If the statistics are right, the Jews constitute but one quarter of one percent of the human race. It suggests a nebulous puff of stardust lost in the blaze of the Milky Way. Properly, the Jew ought hardly to be heard of, but he is heard of, has always been heard of. He is as prominent on the planet as any other people, and his importance is extravagantly out of proportion to the smallness of his bulk. His contributions to the world’s list of great names in literature, science, art, music, finance, medicine, and abstruse learning are also very out of proportion to the weakness of his numbers. He has made a mar-velous fight in this world in all ages; and has done it with his hands tied behind him. He could be vain of himself and be excused for it.

The Egyptians, the Babylonians and the Persians rose, filled the planet with sound and splendor, then faded to dream-stuff and passed away; the Greeks and Romans followed and made a vast noise, and they were gone; other people have sprung up and held their torch high for a time but it burned out, and they sit in twilight now, and have vanished. The Jew saw them all, survived them all, and is now what he always was, exhibiting no decadence, no infirmities of age, no weakening of his parts, no slowing of his energies, no dulling of his alert but aggressive mind. All things are mortal but the Jews; all other forces pass, but he remains. What is the secret of his immortality?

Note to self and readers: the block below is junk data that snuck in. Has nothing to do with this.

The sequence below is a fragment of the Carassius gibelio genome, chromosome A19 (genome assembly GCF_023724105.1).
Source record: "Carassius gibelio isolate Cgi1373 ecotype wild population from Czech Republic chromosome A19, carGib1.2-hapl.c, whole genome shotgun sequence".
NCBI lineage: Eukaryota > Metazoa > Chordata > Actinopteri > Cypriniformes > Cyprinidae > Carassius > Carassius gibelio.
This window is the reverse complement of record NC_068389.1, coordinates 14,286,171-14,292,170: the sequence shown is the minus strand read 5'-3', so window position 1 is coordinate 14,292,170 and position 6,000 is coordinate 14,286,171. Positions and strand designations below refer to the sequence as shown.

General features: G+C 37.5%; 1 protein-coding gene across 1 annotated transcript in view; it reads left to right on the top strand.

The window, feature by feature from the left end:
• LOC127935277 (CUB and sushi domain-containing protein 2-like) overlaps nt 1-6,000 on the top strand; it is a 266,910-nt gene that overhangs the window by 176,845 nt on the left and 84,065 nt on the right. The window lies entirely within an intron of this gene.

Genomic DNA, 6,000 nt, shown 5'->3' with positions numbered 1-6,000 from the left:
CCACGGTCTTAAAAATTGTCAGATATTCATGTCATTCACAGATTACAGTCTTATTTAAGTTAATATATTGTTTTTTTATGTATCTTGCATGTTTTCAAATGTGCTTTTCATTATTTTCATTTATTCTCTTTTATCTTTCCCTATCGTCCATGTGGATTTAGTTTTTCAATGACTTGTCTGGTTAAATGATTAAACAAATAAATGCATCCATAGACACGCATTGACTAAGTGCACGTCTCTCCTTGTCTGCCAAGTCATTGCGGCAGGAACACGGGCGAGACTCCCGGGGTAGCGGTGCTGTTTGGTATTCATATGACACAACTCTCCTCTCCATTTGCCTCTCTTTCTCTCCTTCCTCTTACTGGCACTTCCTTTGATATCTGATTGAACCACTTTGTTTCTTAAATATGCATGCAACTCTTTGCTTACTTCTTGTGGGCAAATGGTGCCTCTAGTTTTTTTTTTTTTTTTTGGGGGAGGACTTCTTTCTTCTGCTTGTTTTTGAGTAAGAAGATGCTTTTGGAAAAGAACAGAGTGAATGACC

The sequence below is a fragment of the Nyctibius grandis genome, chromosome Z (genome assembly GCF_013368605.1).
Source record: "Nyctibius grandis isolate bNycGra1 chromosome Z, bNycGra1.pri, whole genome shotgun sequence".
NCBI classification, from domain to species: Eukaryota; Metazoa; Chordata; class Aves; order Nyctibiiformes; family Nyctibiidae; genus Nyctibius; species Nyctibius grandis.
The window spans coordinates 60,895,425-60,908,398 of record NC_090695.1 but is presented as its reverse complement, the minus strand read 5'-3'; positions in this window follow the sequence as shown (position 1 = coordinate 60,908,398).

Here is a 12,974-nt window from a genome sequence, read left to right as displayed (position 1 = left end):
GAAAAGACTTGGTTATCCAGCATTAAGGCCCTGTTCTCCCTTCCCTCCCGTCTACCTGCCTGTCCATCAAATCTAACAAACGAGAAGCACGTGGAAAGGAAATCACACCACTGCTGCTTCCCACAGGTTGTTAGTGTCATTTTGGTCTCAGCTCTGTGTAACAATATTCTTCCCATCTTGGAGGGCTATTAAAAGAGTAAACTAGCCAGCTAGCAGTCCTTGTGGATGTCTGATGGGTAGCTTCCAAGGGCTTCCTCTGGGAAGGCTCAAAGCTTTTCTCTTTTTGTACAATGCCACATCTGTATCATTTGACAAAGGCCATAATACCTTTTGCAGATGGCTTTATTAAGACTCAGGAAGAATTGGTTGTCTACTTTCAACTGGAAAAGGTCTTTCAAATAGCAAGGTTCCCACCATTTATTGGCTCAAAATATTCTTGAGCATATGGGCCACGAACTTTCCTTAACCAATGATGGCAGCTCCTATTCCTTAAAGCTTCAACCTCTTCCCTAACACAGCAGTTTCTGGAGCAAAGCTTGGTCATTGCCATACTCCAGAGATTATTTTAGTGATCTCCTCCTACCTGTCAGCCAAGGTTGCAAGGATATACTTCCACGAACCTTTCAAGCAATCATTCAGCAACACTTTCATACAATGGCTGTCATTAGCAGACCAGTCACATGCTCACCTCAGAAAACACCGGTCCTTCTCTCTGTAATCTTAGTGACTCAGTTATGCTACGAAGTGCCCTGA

It is quite an observation and quite an openness by a famous non-Jew to talk so inspiringly about a people that has been reviled, resented, and rejected for a good part of its history. Did Mark Twain really mean it? Is it really true?


Since the beginning.

Kabbalah explains that when it came to the Avos, just about everything about them was supernatural from the very beginning. Enough about them looked natural in order to throw off the public. But people who paid close attention or were given reason to notice, like Avimelech for example, saw something other-worldly about the Jews.

Now it came to pass at that time, that Avimelech and Phicol his general said to Avraham, “God is with you in all that you do.” (Bereishis 21:22)

And Yitzchak said to them, “Why have you come to me, since you hate me and you sent me away from you?” And they said, “We have seen that God was with you…” (Bereishis 26:27-28)

There are many examples regarding the Avos and their children. As Mark Twain observed, the phenomenon was true not only for the Avos but for their descendants as well, and not just for good but also for bad. Living supernaturally is a double-edged sword, and to adapt a well-known expression, “The higher they go, the farther they fall.” (Paperback and Kindle available through Amazon. PDF version available through The Big Picture Webinar begins this Tuesday, b”H. Write to [email protected] for details.)

  1. Wikipedia, Black Plague.
  2. Wikipedia, Persecution of Jews during the Black Death.